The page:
ASUS ROG Crosshair VI Hero Ryzen Motherboard Review

It’s been years since we’ve reviewed an ASUS ROG offering that was designed for AMD CPUs. That’s not to say that those haven’t existed, those just weren’t worth a look as the AMD side of things has not been compelling for the better part of the last decade. Thanks to AMD Ryzen, we have a reason to take the ASUS Crosshair VI Hero for a test drive and tell you how it fared in the tumultuous sea of AM4 motherboards.

Introduction

ASUS is one of the largest and most well-known motherboard brands on the planet. Unless you just started in this hobby yesterday, you’ve probably heard of ASUS or likely owned ASUS designed or manufactured products at some point in your life. Even if you aren’t totally new to enthusiast PC ownership, there is a good chance that you have used a product using innovations pioneered by ASUS. ASUS often sets the standard by which we judge motherboards. This is due to ASUS’ legendary ability to be first to market, stability, and reputation for quality. All the big-name manufacturers have had good and bad models over the years but I feel confident in stating that ASUS has been the most consistent since I started reviewing motherboards over 10 years ago. That isn’t to say that the other brands don’t have models that are better than ASUS may offer, it’s just that ASUS tends to have the most consistent quality and behavior across the spectrum of models offered.

As some of you know, the AMD X370 motherboards have been a huge mess for hardware reviewers and for many people who have been able to purchase those. The issues that are primarily responsible for the problems faced by the AM4 platform won’t be something I’m going to rehash here. What I will restate is that memory compatibility is the primary issue with AM4 motherboards and achieving a reasonable memory clock can be difficult with a lot if not most memory modules. Ryzen is dependent on memory bandwidth and without it, won’t perform as well as it’s capable of doing. Issues with early AGESA code are why AM4 motherboards have been so problematic, and why we’ve had so much trouble reviewing these.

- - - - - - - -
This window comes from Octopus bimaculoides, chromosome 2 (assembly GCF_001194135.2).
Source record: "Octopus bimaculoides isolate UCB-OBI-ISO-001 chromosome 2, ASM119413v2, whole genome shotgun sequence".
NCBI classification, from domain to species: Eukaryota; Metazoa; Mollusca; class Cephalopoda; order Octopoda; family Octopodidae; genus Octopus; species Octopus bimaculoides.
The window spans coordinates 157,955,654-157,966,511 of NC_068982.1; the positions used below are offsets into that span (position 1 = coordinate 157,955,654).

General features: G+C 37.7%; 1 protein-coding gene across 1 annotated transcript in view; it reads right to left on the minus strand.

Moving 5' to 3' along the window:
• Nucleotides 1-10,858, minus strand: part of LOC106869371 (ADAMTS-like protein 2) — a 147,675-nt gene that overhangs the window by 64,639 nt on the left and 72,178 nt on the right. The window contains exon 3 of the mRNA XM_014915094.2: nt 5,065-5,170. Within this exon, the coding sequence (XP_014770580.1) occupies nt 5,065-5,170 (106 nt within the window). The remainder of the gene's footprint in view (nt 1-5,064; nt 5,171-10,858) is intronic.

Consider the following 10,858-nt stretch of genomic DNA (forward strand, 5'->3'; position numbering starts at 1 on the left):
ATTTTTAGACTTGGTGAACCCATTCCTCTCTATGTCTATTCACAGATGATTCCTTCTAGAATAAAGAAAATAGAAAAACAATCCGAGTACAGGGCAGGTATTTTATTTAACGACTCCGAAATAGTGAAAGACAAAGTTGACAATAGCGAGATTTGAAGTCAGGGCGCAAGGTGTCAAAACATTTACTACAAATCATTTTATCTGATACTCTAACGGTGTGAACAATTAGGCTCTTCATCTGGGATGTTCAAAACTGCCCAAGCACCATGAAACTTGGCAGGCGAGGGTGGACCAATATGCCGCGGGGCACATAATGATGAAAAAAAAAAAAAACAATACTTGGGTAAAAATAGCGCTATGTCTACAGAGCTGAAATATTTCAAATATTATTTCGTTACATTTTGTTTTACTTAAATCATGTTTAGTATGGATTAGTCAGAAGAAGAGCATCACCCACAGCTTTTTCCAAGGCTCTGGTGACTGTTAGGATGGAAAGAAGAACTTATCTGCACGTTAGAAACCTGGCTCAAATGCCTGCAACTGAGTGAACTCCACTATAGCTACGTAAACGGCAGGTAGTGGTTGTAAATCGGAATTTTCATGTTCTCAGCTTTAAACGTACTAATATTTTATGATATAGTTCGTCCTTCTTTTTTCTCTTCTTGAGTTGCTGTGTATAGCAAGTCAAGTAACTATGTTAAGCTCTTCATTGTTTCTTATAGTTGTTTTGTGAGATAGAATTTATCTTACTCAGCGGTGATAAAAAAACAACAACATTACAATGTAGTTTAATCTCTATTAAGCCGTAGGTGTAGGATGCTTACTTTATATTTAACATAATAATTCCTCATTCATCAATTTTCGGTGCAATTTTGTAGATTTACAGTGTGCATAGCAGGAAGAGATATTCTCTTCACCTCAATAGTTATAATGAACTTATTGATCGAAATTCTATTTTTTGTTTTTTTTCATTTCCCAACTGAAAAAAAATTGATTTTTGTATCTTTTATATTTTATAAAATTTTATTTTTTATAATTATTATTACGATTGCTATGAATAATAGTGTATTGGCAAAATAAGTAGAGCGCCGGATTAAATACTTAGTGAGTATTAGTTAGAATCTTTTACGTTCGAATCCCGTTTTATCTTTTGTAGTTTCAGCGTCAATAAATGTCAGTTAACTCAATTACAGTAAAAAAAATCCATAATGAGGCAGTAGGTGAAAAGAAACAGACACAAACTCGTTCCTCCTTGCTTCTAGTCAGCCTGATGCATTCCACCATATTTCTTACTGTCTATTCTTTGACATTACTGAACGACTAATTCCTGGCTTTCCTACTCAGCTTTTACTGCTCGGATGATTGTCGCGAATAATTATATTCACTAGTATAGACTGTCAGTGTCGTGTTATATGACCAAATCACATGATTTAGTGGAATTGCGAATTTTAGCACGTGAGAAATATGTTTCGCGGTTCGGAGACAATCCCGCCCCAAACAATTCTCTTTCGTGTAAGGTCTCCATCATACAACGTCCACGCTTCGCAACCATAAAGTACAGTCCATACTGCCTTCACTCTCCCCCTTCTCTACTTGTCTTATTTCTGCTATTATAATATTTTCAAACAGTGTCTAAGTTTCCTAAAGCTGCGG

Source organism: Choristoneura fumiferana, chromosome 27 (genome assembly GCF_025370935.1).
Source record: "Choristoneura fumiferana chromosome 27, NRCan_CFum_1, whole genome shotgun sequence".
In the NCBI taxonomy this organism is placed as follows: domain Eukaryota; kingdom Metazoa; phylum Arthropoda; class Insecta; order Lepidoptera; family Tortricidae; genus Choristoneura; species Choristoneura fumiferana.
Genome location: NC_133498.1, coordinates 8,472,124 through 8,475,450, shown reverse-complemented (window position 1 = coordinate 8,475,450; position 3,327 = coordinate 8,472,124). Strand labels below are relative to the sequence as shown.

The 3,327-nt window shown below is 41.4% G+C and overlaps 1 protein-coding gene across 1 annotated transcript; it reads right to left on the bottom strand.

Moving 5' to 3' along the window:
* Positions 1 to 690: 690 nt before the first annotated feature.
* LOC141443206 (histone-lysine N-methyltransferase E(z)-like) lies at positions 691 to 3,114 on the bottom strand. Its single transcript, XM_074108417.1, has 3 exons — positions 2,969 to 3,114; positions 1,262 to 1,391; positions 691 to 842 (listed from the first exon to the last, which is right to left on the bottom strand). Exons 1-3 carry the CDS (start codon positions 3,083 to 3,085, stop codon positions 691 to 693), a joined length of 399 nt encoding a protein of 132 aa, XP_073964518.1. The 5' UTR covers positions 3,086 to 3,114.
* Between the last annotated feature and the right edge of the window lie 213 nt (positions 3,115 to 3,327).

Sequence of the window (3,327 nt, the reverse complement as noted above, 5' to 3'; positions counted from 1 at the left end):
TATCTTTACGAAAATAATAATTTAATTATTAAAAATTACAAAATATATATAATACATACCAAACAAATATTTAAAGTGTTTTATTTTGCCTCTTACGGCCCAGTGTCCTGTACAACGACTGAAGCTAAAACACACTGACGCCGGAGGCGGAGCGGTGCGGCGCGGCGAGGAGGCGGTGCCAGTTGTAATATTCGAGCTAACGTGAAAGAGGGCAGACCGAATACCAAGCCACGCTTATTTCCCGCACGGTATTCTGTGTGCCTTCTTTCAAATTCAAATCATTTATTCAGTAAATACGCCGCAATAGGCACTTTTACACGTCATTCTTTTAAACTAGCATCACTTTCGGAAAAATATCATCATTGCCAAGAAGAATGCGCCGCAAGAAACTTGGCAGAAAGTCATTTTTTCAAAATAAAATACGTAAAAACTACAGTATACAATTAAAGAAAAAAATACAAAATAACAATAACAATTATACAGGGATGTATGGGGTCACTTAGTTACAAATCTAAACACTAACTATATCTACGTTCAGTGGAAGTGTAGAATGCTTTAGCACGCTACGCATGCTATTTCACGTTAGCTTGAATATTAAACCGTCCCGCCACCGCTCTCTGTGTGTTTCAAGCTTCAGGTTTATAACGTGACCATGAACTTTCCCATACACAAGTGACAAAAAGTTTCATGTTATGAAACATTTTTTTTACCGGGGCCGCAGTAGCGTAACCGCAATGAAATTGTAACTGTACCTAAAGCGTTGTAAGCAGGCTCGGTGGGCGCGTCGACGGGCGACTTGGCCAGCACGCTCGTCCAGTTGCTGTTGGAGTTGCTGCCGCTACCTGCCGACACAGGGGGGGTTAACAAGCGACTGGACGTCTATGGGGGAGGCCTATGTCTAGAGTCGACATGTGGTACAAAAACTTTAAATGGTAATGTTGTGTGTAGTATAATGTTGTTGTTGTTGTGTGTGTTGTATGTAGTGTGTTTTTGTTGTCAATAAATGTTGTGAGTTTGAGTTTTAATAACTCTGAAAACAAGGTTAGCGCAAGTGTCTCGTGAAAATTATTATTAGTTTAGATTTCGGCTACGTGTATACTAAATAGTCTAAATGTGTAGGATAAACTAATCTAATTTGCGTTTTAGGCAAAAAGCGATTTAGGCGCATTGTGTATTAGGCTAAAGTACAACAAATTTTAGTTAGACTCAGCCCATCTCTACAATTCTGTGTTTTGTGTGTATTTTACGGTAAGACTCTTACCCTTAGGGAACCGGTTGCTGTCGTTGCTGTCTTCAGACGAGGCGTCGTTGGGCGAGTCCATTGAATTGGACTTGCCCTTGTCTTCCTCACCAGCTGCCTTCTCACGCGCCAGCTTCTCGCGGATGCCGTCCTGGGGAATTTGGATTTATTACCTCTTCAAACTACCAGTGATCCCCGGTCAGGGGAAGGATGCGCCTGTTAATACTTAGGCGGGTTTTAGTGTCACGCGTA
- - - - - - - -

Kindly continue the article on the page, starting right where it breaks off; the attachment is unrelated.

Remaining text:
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The ASUS ROG Crosshair VI Hero is based on AMD’s X370 chipset and is compatible with AMD’s Ryzen derived socket AM4 processors. The chipset supports the standard feature set one would expect for a modern enthusiast class PC. Features such as SATA 6Gb/s, PCI-Express 3.0, M.2, USB 3.1, and GbE LAN are all supported. ASUS’ has packed the Crosshair VI with their own features such as MemOK, BIOS Flashback, Aura Sync RGB LEDs, ROG Water-Cooling Zone, SupremeFX audio, and more. The motherboard is suited to multi-GPU systems and its high end for an AM4 motherboard. It does lack multiple NICs or the WiFi one might find on the higher end Intel motherboards, but otherwise it’s on par with most of the upper echelon Intel Z270 Express based motherboards.

Main Specifications Overview:

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Detailed Specifications Overview:

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Packaging